Pilot work suggests that some individuals with autism spectrum disorders (ASD) have very low blood cholesterol levels. This low cholesterol level and other abnormal sterol levels may be important markers for subtypes of ASD. The proposed trial aims to characterize any clinical differences between low-cholesterol ASD and normal-or-high-cholesterol ASD and to test the response of individuals with ASD and low cholesterol to increased cholesterol in the diet.

Evidence for the role of low cholesterol in causing ASD in a subgroup of individuals comes from five sources. First, half of individuals with Smith-Lemli-Opitz syndrome (SLOS) meet the behavioral criteria for autistic disorder (Tierney et al, 2001), and three quarters have some type of ASD (Sikora et al, 2006). Second, in individuals with SLOS, the lower the cholesterol was in the blood and cerebrospinal fluid, the more severe were the autism and IQ and adaptive function deficits. Third, in SLOS, improvement was found in social and communication abilities with added dietary cholesterol. Fourth, cholesterol was low in a pilot study of 100 children with autism of unknown cause (Tierney et al, 2006). Fifth, it is becoming increasingly clear that cholesterol plays a pivotal role in several aspects of brain development.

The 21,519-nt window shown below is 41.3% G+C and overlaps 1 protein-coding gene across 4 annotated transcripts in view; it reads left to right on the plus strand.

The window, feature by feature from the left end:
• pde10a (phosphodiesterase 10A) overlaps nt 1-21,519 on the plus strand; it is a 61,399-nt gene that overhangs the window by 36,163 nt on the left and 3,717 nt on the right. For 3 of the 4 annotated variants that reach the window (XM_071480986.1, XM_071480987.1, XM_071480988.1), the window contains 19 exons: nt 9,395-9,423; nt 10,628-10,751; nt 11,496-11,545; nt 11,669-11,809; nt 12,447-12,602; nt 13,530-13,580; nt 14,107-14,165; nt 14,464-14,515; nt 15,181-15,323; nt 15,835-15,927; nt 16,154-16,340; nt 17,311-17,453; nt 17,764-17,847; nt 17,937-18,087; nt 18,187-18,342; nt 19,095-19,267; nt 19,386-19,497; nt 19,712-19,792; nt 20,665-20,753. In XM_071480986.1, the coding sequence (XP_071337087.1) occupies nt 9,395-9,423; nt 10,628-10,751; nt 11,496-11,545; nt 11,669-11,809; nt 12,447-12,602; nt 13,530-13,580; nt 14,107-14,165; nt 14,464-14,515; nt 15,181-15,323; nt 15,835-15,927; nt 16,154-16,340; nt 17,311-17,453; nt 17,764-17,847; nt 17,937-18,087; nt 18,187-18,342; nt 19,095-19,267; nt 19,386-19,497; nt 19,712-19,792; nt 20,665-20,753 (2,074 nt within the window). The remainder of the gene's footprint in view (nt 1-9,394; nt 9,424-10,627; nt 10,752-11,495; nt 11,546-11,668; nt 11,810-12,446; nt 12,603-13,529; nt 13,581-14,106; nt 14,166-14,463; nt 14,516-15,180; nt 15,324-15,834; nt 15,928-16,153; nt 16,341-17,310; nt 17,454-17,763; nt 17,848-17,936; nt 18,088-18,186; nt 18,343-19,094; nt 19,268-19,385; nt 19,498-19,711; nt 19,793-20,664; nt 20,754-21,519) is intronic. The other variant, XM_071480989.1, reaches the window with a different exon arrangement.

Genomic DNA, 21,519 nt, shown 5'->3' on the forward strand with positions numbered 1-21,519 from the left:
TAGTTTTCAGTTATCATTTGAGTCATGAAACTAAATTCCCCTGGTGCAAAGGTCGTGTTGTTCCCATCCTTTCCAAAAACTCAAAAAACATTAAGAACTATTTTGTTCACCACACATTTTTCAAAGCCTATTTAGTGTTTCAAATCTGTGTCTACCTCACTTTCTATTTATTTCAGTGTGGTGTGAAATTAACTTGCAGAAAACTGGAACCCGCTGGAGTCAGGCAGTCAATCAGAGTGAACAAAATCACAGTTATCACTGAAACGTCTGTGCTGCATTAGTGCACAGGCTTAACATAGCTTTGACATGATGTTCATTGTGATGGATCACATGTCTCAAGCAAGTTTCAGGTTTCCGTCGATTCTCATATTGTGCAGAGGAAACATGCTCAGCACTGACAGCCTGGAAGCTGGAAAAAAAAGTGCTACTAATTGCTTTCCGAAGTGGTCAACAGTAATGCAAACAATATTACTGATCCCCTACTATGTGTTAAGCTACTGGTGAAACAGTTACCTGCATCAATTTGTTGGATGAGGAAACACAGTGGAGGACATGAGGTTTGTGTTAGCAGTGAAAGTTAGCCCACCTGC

This proposal is designed to 1) determine the prevalence of hypocholesterolemia in ASD individuals (ASD+Hypo); 2) determine the prevalence of hypercholesterolemia (in ASD individuals (ASD+Hyper); 3) determine the rate of SLOS in the ASD subjects; 4) determine the phenotype (physical, behavioral, and developmental) at less than the 5th centile (ASD+Hypo) and greater than the 95th centile (ASD+Hyper) individuals and normal cholesterol (ASD+Normal) in the ASD subjects; 5) test the efficacy of dietary cholesterol supplementation in ASD individuals with hypocholesterolemia; 6) determine whether a raised dose of cholesterol supplementation is more effective than a lower dose; and 7) create a repository of biomaterial samples from individuals with ASD and their biological family members.

Three sites (Kennedy Krieger Institute [KKI], Ohio State University [OSU], and the National Institutes of Health [NIH]) will collaborate to accomplish the objectives of this study. In addition to defining the frequency of altered cholesterol homeostasis in ASD, 60 youths (20 at each site) with ASD plus hypocholesterolemia will enter a 12-week, double-blind, placebo-controlled trial immediately followed by a 12-week open-label cholesterol trial to test the efficacy of dietary cholesterol supplementation. Outcome measures will include standard tests of behavior, communication, and other autism features.